750G.00/6–350: Telegram

The Ambassador in Yugoslavia (Allen) to the Secretary of State


706. I left following aide-mémoire with Deputy Foreign Minister Prica1 today: “Mr. Allen said his government had in no way lessened interest in Trieste situation or hope that solution might be found through direct Yugoslav-Italian negotiations. He said Department was aware, from statements by Foreign Minister Kardelj and Ambassador Popović2 in Washington, that Yugoslavia did not believe conditions existed for immediate solution of problem. Mr. Allen expressed renewed hope, nevertheless, that both Italian and Yugoslav Governments would continue to seek solution and would not take actions which would render an understanding more difficult.

“In latter connection, Mr. Allen asked Mr. Prica if he could say what the purpose of Yugoslav authorities was in imposing restrictions on travel between Zones B and A and whether it might be feasible to lift them.”

Prica, who had been approached on this subject already by British and French Ambassadors,3 replied in strong terms, reflecting more irritation and bitterness than I have ever witnessed on part any Yugoslav official. He said Yugoslav Government would find it most difficult to restrain itself on this question any longer, since Yugoslav willingness to remain quiet “at our request” had led public in US and western Europe to swallow Italian propaganda and regard Yugoslavia as responsible for present Trieste situation. He said only Cominform [Page 1323] was benefitting from continued strife over Trieste and professed inability to comprehend why US Government, whose assistance to Italy was hundred times greater than to Yugoslavia, found it impossible to persuade Italians to accept our advice to remain quiet. He characterized Italian press agitation against Zone B travel restrictions as “ridiculous” and recalled that when Yugoslavs had protested long ago over our travel restrictions in Zone A, we had replied that they were international matter. He alleged that Zone B restrictions were made necessary by smuggling of persons and goods, had never been made air-tight since Yugoslavs had permitted minimum of 1,000 persons to cross zone frontier daily, and were already being relaxed. He declared restrictions would be further relaxed to maximum extent conditions permitted.

I urged in strong but friendly terms that Yugoslav Government refrain, in its own interests and in our common desire to avoid giving aid and comfort to Cominform, from rash or hasty actions.

Prica was undoubtedly speaking under instructions and reflecting true Yugoslav bitterness over what they regard as renewed triparite pressure. I should point out, however, that Prica took no exception to the contents of my memorandum and said he considered our general point of view constructive provided it could effectively be made known to the Italian Government4 as well.

Sent Department 706, repeated info Rome 92, Trieste 43.

  1. Srdja Prica, Fifth Deputy Foreign Minister of Yugoslavia.
  2. Vladimir Popović, who made his initial courtesy call on Mr. Perkins at the Department June 1, 1950. At that time the new Ambassador of Yugoslavia launched into a lengthy discussion of Italian-Yugoslavian relations. In a memorandum of the conversation, not printed, Mr. Perkins recorded that the Ambassador heavily stressed Yugoslavia’s desire to reach a general settlement with Italy of all outstanding problems but that the Italians were responsible for the interruptions of negotiations. Mr. Perkins reminded the Ambassador of Foreign Minister Kardelj’s attack on Italy in his Maribor speech of February 27. (665.68/6–150)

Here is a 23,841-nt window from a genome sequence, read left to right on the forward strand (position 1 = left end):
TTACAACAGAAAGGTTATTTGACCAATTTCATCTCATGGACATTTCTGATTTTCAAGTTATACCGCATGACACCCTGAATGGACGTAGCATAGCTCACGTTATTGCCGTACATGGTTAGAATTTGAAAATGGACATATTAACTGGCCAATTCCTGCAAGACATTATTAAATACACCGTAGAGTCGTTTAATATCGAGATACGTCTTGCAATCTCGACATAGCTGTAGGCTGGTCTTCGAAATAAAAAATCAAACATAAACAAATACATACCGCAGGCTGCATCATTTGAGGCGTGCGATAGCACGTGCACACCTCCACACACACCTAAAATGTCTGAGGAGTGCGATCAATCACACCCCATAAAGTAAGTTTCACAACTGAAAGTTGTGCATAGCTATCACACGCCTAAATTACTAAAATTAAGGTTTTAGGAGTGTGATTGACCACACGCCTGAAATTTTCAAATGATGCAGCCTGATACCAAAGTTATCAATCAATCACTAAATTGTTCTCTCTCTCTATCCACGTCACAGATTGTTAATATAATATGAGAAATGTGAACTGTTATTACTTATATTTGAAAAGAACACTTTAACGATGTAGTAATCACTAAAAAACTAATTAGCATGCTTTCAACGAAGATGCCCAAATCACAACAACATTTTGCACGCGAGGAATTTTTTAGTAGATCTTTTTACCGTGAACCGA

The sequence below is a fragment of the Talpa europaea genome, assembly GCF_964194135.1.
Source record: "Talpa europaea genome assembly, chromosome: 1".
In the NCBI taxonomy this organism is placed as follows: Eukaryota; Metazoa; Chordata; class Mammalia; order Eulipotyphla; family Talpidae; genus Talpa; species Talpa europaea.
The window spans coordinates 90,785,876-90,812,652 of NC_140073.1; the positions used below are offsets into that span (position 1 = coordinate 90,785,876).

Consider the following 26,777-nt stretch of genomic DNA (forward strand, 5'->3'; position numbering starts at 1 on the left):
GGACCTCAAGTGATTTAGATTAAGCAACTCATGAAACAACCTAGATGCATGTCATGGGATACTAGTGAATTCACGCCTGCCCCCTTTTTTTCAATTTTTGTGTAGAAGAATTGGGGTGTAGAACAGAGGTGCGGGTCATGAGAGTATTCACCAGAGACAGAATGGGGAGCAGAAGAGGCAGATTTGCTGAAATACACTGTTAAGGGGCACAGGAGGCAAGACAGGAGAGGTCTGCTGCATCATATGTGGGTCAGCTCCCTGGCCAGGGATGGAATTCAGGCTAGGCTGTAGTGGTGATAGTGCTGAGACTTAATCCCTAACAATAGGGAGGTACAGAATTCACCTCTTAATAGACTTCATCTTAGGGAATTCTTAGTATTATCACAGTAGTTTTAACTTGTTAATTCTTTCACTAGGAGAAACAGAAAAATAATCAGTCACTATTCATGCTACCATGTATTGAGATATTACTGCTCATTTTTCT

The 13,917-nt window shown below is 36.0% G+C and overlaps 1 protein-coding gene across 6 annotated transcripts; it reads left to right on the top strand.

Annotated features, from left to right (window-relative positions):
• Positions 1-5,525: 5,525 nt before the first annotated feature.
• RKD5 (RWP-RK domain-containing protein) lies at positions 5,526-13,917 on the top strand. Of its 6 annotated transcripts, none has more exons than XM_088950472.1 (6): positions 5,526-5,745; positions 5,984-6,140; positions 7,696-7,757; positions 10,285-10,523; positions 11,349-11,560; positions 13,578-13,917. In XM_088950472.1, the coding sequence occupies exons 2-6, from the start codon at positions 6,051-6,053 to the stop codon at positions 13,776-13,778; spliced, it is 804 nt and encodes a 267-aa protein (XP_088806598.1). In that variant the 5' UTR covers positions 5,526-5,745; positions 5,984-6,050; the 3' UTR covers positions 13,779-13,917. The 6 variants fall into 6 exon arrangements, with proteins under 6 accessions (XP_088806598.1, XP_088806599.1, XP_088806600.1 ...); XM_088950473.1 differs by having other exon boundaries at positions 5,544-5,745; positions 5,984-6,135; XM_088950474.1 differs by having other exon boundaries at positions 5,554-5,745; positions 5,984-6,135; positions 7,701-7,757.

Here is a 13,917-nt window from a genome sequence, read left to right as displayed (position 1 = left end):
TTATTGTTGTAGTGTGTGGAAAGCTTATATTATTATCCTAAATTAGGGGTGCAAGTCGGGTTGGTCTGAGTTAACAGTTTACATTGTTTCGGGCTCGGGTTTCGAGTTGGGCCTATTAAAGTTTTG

3. Jean Payart.
  4. On June 3, 1950, in Rome’s telegram 2323, not printed, Ambassador Dunn reported that he had received a note from Sforza on Trieste dated June 1. The rough translation of the note reads as follows:

    “In my recent speech in Senate (May 26) and in talks in London on the occasion of last NA Council meeting, I said that to be able to initiate direct Italian-Yugoslav negotiations on delicate question of Zone B it was indispensable to have period of watchful silence which would lay to rest polemics and remove all bitterness thus creating suitable atmosphere for tranquil study of problem.

    “On Italian Government’s side necessary action was naturally taken to this end; but on Yugoslav side necessary not be grounds for inevitable and justifiable act [garble] as result of initiation or continuation of vexatious measures infringing fundamental rights of Italians. This applies to traffic between zones on which no obstacle was placed until few months ago, now rendered difficult, although not formally restricted by direct police action against sea and land traffic, as UK, French, and US observers can daily note. To this situation must be added drafting of persons allegedly in public interest with result that workers in Zone B employed in Zone A must either go without work or move with families to Zone A. Continuous distribution by Yugoslav authorities in Zone B of forms to request transfer of residence to Zone A supports this hypothesis.

    “All these Yugoslav actions, which have had deep reaction on Italian public opinion, are of relatively recent date and have disturbed relations between two countries which, since the end of war and even before separation of Yugoslavia from Cominform, were gradually improving, to point of making possible initiation of negotiations on numerous pending questions most of which have been satisfactorily resolved.

    “You will agree that re-establishment and maintenance of that atmosphere is indispensable for starting any kind of direct negotiations with sufficient prospect of success. If we for our part have not taken steps which would make restoration of that atmosphere difficult, it is also necessary I repeat that its renewal be sought with good will on Yugoslav side.” (665.68/6–350)